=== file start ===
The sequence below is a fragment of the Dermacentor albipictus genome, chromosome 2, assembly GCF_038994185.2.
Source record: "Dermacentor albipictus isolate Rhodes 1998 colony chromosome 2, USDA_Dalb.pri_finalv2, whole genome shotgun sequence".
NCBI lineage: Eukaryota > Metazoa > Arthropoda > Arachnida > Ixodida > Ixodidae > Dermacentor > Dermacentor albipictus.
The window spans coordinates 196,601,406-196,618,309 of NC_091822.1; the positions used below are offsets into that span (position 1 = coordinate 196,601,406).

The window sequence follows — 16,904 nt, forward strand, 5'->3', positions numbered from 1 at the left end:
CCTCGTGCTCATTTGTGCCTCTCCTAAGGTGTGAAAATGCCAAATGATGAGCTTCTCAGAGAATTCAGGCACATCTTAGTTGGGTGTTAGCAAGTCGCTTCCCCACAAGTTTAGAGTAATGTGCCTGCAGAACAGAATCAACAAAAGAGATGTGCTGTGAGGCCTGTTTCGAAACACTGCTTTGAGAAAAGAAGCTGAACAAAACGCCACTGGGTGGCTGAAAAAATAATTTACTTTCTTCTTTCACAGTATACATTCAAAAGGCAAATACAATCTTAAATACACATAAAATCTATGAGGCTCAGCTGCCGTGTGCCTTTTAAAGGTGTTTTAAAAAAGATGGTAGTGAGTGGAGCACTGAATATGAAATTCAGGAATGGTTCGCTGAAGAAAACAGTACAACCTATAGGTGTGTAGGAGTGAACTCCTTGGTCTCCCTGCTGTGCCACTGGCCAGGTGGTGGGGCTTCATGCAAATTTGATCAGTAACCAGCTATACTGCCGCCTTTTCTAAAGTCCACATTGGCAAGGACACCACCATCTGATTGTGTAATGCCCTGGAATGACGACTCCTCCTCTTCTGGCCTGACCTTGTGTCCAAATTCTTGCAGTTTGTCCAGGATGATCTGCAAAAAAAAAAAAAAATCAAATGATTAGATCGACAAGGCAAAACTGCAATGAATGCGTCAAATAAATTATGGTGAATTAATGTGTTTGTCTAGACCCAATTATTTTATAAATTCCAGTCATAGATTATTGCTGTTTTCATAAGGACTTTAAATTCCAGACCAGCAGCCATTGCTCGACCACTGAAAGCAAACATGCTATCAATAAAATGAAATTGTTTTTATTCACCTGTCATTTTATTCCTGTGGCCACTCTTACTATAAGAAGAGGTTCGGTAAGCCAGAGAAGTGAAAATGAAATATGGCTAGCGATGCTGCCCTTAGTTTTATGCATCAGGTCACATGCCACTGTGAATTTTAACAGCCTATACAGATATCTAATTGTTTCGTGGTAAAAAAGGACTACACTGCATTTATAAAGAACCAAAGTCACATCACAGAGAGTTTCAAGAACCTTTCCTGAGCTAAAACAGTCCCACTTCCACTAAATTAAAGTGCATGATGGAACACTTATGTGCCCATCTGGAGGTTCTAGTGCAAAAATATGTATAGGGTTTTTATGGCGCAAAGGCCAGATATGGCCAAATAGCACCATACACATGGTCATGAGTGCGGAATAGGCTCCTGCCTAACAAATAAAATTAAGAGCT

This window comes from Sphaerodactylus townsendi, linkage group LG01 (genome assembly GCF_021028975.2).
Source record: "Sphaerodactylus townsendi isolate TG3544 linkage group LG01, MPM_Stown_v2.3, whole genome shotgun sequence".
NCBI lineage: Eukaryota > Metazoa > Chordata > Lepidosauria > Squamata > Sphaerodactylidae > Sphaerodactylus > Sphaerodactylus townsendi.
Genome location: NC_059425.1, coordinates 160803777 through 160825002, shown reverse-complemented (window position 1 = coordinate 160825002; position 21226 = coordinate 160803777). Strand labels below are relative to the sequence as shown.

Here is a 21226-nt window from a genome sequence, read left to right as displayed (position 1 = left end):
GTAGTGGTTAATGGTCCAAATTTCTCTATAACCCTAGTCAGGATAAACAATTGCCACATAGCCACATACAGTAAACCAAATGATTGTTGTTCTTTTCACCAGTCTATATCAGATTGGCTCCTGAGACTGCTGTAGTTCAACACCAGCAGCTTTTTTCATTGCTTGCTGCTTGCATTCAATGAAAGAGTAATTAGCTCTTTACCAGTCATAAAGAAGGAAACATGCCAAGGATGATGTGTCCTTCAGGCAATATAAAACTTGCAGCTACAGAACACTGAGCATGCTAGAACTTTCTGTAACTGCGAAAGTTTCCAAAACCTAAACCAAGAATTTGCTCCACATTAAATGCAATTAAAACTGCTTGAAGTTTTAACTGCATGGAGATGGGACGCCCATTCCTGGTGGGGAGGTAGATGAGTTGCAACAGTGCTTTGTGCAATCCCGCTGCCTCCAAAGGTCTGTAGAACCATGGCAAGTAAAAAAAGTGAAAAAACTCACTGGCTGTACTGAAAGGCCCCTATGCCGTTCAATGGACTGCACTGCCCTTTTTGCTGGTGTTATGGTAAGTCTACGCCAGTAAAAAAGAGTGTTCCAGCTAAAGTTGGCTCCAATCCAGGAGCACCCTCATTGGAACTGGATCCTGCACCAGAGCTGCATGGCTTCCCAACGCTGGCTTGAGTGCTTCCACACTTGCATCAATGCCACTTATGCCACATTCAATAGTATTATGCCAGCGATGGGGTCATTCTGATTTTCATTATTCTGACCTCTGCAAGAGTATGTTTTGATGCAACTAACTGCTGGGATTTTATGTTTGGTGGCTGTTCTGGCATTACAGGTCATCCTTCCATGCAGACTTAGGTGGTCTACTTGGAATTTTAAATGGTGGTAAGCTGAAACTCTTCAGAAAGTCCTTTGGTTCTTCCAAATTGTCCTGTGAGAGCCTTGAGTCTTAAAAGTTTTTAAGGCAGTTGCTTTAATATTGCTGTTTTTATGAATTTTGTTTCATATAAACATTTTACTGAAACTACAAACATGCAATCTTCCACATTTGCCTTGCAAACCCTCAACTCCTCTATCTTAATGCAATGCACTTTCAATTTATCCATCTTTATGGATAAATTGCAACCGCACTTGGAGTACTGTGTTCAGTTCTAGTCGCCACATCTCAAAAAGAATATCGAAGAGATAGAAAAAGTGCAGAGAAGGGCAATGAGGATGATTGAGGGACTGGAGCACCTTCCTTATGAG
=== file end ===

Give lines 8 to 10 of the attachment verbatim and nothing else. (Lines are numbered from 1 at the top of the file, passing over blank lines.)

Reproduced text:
Source record: "Sphaerodactylus townsendi isolate TG3544 linkage group LG01, MPM_Stown_v2.3, whole genome shotgun sequence".
NCBI lineage: Eukaryota > Metazoa > Chordata > Lepidosauria > Squamata > Sphaerodactylidae > Sphaerodactylus > Sphaerodactylus townsendi.
Genome location: NC_059425.1, coordinates 160803777 through 160825002, shown reverse-complemented (window position 1 = coordinate 160825002; position 21226 = coordinate 160803777). Strand labels below are relative to the sequence as shown.